Why chloroplasts and mitochondria retain their own genomes and genetic systems
I felt I had to truncate the advertised title, that of my 2015 PNAS paper. I feared that the original title would put too much text on the first slide, tending to sap the will to live amongst members of a general audience.
I needn’t have worried.
My ever-generous host, Fanis, delivered a fulsome introduction, pointing out that I had changed my title without permission, while being, really, over-complimentary. Where and how we came to be joint authors of a low-impact letter in a high-pact journal is a story in itself, but off-topic, except by distant inference, for the CoRR Hypothesis. Members of the audience seemed to be engaged, some perhaps just waiting for the next joke. But the questions were great, and right on-topic. “What about the kinetoplast?”; “How about mitosomes?”. The message had clearly been received, and understood. I had too much to say, and over-ran; something I regard as serious discourtesy, not say say a sign of terminal self-importance. Perhaps it would be even worse to say “Sorry; no time for questions like that”.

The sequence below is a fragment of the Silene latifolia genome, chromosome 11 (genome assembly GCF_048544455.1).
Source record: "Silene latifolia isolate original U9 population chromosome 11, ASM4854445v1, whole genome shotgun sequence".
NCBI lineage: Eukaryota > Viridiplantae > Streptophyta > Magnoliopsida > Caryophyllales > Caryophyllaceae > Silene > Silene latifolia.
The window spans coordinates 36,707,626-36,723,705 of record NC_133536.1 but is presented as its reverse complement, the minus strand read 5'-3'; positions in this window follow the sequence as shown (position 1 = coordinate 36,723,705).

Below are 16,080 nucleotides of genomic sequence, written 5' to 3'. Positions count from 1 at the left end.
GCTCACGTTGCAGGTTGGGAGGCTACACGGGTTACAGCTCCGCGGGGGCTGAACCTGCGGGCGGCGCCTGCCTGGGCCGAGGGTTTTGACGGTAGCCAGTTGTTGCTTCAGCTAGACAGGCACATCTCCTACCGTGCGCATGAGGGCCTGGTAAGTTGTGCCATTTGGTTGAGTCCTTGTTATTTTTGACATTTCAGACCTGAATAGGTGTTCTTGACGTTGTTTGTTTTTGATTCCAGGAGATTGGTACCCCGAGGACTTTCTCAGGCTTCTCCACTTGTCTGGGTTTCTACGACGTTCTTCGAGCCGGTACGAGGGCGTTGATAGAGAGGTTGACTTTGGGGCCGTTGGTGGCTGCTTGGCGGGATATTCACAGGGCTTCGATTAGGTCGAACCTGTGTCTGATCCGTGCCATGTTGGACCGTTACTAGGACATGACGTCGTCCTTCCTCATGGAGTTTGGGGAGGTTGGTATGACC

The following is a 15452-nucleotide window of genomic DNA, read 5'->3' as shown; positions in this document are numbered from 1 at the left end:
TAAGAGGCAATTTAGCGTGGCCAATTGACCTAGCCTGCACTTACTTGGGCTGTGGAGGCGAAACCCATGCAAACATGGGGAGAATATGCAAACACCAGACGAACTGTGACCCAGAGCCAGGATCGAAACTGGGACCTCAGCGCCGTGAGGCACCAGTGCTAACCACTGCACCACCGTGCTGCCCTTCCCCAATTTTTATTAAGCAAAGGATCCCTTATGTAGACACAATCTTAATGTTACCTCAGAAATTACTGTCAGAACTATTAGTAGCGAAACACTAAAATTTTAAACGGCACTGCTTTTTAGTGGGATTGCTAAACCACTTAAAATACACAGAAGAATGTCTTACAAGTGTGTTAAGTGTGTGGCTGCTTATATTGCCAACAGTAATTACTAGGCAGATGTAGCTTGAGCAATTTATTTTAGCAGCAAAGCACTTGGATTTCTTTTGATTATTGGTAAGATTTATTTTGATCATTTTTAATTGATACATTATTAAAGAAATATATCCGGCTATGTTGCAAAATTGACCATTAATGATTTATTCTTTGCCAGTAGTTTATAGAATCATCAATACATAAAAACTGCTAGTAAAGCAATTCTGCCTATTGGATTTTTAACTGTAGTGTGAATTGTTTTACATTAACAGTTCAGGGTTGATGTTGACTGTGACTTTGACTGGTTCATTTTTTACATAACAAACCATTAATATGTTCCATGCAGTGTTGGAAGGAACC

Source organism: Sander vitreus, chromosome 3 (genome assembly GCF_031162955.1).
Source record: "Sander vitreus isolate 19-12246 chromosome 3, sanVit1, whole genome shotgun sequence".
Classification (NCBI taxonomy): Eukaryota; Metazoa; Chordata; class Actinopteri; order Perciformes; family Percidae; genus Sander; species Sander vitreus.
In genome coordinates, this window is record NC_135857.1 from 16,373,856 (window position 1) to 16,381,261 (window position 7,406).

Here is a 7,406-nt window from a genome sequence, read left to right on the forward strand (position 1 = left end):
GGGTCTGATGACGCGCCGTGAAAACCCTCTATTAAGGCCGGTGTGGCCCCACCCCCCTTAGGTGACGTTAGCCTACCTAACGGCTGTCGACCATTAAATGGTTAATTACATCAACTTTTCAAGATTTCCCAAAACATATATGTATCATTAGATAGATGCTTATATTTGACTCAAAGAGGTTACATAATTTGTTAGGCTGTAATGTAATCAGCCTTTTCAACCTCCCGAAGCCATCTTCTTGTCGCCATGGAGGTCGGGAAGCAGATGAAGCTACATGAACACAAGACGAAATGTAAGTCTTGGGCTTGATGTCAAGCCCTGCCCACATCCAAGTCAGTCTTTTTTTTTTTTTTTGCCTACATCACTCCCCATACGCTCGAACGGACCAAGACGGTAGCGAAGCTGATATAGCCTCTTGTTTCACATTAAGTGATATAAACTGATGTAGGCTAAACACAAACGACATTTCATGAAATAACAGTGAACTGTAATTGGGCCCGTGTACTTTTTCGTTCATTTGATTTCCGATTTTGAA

The lunch afterwards was superb, out of doors, and a selection of Mexican foods to go in wraps of tortilla, I think. My family members would have loved it, and known what more of the treats were called than do I.
Such generosity, and such nice people. I wish I’d taken a photo. Specific poster shown here, instead. Thanks to Fanis, too, for that.